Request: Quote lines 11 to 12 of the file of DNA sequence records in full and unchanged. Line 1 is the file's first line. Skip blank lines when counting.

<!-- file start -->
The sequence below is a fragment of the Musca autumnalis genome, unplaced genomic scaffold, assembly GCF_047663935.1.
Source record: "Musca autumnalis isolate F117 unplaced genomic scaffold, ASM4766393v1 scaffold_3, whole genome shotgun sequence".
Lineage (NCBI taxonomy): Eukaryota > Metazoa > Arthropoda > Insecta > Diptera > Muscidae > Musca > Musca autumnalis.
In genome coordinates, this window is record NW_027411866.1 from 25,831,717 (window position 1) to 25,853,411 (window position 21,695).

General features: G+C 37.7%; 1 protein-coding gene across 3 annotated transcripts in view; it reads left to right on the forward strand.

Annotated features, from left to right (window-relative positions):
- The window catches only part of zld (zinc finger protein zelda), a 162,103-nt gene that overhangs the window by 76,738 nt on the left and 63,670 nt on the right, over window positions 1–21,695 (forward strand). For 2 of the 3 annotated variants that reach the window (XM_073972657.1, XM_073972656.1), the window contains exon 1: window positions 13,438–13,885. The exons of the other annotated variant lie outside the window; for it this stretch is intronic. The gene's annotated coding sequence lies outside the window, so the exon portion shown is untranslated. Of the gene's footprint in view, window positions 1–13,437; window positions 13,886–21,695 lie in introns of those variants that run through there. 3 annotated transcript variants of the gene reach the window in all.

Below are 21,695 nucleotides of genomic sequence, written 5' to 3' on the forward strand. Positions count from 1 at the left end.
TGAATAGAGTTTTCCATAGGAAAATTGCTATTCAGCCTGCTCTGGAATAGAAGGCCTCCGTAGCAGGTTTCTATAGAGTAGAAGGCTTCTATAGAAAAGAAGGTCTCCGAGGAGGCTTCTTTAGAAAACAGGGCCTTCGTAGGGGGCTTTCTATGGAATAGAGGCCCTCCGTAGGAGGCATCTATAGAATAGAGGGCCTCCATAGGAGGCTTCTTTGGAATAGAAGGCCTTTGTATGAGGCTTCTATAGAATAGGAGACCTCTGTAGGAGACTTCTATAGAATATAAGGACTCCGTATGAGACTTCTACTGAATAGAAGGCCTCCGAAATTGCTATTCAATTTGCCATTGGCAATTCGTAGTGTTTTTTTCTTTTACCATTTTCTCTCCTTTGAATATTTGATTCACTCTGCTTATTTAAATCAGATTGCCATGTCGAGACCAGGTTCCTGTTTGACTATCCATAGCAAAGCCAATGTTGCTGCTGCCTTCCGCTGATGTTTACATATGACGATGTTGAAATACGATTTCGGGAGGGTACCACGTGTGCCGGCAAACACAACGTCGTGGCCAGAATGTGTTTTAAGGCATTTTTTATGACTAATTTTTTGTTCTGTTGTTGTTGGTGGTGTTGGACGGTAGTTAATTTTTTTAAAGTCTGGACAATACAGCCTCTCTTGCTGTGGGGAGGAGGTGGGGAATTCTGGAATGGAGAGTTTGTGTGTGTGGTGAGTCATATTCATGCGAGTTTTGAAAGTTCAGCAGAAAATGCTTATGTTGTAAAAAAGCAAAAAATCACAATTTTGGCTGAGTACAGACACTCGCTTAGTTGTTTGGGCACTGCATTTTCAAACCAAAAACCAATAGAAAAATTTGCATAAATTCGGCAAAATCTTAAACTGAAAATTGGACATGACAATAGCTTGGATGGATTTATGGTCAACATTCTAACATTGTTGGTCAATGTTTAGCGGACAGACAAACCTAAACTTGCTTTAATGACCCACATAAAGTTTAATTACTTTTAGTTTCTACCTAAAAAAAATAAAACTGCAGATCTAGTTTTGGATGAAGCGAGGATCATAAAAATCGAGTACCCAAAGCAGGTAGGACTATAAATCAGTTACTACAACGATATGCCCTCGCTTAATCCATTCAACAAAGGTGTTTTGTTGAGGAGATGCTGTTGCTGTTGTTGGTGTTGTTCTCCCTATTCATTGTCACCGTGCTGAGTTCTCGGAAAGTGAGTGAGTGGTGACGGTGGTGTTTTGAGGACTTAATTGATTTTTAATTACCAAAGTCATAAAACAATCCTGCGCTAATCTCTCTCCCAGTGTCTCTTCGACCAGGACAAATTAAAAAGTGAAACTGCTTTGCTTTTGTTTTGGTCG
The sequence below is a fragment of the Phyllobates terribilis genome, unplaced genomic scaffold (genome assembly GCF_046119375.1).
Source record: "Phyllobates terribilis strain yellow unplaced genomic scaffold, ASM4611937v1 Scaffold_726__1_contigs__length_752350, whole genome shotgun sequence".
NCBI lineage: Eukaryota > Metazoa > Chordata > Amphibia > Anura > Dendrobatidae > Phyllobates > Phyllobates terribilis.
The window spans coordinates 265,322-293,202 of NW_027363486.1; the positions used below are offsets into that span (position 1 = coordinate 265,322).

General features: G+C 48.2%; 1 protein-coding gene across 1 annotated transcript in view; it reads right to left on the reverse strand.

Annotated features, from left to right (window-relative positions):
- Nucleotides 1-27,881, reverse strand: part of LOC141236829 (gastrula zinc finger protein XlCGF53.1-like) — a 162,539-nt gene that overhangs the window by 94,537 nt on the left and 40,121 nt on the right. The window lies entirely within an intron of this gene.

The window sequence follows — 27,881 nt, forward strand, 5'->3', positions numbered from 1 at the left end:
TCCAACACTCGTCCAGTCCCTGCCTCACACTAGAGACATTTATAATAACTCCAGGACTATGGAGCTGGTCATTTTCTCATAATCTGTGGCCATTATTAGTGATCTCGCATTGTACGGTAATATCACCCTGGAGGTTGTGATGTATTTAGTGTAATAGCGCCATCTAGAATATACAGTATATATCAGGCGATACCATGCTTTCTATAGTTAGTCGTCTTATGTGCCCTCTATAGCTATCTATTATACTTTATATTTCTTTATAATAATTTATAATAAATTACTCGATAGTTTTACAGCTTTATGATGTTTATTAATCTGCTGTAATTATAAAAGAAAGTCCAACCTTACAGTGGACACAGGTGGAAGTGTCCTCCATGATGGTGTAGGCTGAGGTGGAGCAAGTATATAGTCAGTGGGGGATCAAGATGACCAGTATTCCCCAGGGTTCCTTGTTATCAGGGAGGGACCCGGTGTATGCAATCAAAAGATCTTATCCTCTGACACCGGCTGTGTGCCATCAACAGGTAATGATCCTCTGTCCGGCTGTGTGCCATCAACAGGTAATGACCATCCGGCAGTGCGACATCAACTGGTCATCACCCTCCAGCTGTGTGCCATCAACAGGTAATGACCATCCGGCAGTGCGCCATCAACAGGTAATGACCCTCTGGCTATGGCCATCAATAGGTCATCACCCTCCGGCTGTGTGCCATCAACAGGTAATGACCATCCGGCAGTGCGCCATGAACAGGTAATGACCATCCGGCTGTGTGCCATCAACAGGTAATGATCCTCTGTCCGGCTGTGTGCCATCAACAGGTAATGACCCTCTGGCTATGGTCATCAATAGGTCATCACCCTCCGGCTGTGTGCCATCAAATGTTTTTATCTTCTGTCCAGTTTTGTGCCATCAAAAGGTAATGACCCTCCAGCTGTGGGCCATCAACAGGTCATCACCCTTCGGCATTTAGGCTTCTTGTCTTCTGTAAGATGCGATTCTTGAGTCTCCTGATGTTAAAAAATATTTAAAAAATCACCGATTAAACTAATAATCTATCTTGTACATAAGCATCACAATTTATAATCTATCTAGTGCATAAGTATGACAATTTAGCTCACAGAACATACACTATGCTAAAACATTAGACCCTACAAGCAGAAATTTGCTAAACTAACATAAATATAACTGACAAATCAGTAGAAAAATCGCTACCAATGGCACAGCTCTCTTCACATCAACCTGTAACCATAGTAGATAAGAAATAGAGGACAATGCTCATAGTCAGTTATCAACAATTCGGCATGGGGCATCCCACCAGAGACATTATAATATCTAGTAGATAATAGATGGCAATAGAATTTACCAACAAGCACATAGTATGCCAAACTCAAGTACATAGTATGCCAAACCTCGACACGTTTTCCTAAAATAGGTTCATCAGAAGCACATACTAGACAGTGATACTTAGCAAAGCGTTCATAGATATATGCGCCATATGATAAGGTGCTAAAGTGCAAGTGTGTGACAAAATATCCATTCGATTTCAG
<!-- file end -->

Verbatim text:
Source record: "Phyllobates terribilis strain yellow unplaced genomic scaffold, ASM4611937v1 Scaffold_726__1_contigs__length_752350, whole genome shotgun sequence".
NCBI lineage: Eukaryota > Metazoa > Chordata > Amphibia > Anura > Dendrobatidae > Phyllobates > Phyllobates terribilis.